Further Reading

Adams, David W. Education for Extinction: American Indians and the Boarding School Experience, 1875–1928. Lawrence: University Press of Kansas, 1995.Find this resource:

    Bruyneel, Kevin. The Third Space of Sovereignty: The Postcolonial Politics of U.S.-Indigenous Relations. Minneapolis: University of Minnesota Press, 2007.Find this resource:

      Cahill, Cathleen. Federal Fathers and Mothers: A Social History of the Indian Service, 1869–1933. Chapel Hill: University of North Carolina Press, 2011.Find this resource:

        Child, Brenda. Boarding School Seasons: American Indian Families, 1900–1940. Lincoln: University of Nebraska Press, 2000.Find this resource:

          Cothran, Boyd. Remembering the Modoc War: Redemptive Violence and the Making of American Innocence. Chapel Hill: University of North Carolina Press, 2014.Find this resource:

            Debo, Angie. And Still the Waters Run: The Betrayal of the Five Civilized Tribes. Princeton, NJ: Princeton University Press, 1940.Find this resource:

              Deloria, Philip. Indians in Unexpected Places. Lawrence: University Press of Kansas, 2004.Find this resource:

                Denson, Andrew. Demanding the Cherokee Nation: Indian Autonomy and American Culture, 1830–1900. Lincoln: University of Nebraska Press, 2004.Find this resource:

                  Ellinghaus, Katherine. Taking Assimilation to Heart: Marriages of White Women and Indigenous Men in the United States and Australia, 1887–1937. Lincoln: University of Nebraska Press, 2009.Find this resource:

                    Genetin-Pilawa, C. Joseph. Crooked Paths to Allotment: The Fight over Federal Indian Policy after the Civil War. Chapel Hill: University of North Carolina Press, 2012.Find this resource:

                      Gilbert, Matthew S. Education Beyond the Mesas: Hopi Students at Sherman Institute, 1902–1929. Lincoln: University of Nebraska Press, 2010.Find this resource:

                        Harring, Sydney. Crow Dog’s Case: American Indian Sovereignty, Tribal Law, and United States Law in the Nineteenth Century. New York: Cambridge University Press, 1994.Find this resource:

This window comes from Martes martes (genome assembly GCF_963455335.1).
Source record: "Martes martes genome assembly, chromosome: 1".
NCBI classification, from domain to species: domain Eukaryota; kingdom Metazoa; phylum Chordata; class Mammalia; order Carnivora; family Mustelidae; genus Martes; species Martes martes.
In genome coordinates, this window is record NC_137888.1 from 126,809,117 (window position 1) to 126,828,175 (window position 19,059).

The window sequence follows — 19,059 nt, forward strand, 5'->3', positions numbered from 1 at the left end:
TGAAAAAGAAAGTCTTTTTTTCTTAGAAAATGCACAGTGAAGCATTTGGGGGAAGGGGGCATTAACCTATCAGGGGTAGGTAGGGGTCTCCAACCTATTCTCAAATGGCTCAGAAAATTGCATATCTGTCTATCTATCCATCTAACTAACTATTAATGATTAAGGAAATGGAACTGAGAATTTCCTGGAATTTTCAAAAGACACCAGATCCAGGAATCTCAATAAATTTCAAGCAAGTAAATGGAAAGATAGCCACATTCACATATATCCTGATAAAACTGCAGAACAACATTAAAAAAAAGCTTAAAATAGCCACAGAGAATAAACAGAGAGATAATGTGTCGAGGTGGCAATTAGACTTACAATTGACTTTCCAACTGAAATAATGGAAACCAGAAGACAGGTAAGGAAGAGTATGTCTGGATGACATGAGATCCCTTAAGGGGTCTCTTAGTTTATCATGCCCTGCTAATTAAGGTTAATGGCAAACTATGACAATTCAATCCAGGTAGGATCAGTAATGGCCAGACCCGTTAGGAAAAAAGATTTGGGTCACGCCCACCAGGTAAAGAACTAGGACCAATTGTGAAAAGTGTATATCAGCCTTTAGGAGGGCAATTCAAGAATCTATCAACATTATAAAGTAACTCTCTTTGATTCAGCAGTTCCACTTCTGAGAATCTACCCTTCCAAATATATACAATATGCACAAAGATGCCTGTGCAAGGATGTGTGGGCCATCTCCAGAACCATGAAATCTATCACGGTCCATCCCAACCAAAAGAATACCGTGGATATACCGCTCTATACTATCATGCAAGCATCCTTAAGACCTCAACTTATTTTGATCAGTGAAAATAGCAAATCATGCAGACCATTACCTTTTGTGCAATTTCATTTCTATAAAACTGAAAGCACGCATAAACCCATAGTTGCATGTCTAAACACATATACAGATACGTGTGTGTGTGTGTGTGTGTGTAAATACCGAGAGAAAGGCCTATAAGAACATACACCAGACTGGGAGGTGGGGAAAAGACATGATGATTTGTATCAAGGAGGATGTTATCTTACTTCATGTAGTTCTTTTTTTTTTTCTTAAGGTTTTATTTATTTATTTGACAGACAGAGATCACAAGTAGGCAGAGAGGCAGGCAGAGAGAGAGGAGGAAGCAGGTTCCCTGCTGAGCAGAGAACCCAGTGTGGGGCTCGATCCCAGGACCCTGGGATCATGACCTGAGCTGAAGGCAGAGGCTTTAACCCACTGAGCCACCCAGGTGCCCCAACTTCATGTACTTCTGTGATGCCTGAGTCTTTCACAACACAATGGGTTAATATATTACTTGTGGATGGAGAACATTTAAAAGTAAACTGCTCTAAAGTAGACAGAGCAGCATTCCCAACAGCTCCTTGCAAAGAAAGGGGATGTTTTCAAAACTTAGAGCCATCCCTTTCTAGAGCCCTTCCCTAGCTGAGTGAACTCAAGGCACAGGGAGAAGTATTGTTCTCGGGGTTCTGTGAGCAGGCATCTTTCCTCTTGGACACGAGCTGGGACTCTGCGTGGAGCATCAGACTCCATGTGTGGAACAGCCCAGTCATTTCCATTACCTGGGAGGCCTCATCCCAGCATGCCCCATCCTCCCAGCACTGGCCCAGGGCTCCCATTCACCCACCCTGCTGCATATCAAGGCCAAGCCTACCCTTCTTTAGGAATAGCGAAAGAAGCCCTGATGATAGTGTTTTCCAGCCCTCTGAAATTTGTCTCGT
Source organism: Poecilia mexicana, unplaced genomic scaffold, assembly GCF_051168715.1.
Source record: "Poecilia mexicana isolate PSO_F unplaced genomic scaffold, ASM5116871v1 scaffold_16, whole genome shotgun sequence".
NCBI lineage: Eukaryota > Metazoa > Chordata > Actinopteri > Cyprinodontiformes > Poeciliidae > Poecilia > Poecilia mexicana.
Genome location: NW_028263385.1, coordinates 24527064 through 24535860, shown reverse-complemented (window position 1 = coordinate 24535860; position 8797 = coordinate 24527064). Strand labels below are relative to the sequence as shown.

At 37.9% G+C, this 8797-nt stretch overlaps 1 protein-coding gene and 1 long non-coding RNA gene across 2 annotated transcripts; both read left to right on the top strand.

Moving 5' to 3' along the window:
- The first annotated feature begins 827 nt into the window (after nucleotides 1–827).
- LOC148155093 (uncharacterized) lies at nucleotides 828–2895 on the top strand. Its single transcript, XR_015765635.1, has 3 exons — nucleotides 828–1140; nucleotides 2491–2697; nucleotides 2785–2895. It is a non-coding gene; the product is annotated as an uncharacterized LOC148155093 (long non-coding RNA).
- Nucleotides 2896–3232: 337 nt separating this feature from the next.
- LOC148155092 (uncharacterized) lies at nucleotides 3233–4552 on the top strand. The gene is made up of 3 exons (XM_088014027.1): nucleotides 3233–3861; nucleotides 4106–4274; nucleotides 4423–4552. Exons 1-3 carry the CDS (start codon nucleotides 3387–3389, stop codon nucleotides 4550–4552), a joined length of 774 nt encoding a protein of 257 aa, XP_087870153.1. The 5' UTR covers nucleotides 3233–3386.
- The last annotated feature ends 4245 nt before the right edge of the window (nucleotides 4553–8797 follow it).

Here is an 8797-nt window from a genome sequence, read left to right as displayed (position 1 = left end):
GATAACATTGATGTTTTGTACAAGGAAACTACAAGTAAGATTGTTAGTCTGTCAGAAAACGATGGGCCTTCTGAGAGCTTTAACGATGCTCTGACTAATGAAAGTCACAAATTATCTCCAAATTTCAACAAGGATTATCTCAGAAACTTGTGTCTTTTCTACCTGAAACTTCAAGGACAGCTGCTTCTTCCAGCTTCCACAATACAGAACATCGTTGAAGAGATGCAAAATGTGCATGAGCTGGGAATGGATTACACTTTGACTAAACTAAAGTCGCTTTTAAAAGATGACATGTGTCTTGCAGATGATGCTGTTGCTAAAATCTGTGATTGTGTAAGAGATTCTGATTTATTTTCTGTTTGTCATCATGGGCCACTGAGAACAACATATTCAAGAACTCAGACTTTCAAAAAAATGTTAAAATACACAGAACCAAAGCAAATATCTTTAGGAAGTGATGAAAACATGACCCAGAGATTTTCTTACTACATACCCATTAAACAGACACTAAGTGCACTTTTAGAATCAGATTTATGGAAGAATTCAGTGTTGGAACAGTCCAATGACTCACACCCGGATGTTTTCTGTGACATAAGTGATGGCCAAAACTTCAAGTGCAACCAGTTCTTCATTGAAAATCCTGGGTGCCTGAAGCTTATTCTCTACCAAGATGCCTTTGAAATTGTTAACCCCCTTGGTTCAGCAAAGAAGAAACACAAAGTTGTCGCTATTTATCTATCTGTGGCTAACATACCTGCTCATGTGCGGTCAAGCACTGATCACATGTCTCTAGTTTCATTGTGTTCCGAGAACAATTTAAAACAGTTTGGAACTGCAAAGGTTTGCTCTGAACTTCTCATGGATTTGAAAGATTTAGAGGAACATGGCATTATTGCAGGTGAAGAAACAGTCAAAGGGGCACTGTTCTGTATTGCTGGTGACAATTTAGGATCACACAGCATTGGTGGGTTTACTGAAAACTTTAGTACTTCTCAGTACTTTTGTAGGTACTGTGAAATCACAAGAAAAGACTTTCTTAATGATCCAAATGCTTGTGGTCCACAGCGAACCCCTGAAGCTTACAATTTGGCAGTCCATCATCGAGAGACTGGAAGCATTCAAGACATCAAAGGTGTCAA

Hoxie, Frederick. A Final Promise: The Campaign to Assimilate the Indians, 1880–1920. Lincoln: University of Nebraska Press, 1984.Find this resource:

                            Jacobs, Margaret. White Mother to a Dark Race: Settler Colonialism, Maternalism, and the Removal of Indigenous Children in the American West and Australia, 1880–1940. Lincoln: University of Nebraska Press, 2011.Find this resource:

                              Lomawaima, K. Tsianina. They Called It Prairie Light: The Story of Chilocco Indian School. Lincoln: University of Nebraska Press, 1995.Find this resource:

                                Osburn, Katherine. Southern Ute Women: Autonomy and Assimilation on the Reservation, 1887–1934. Lincoln: University of Nebraska Press, 1998.Find this resource:

                                  Ostler, Jeffrey. The Plains Sioux and U.S. Colonialism from Lewis and Clark to Wounded Knee. New York: Cambridge University Press, 2004.Find this resource:

                                    Piatote, Beth. Domestic Subjects: Gender, Citizenship, and Law in Native American Literature. New Haven, CT: Yale University Press, 2013).Find this resource:

                                      Prucha, Francis. American Indian Policy in Crisis: Christian Reformers and the Indian, 1865–1900. Norman: University of Oklahoma Press, 1976.Find this resource:

                                        Rand, Jacki. Kiowa Humanity and the Invasion of the State. Lincoln: University of Nebraska Press, 2008.Find this resource:

                                          Raibmon, Paige. Authentic Indians: Episodes of Encounter from the Late Nineteenth Century Northwest Coast. Durham, NC: Duke University Press, 2005.Find this resource: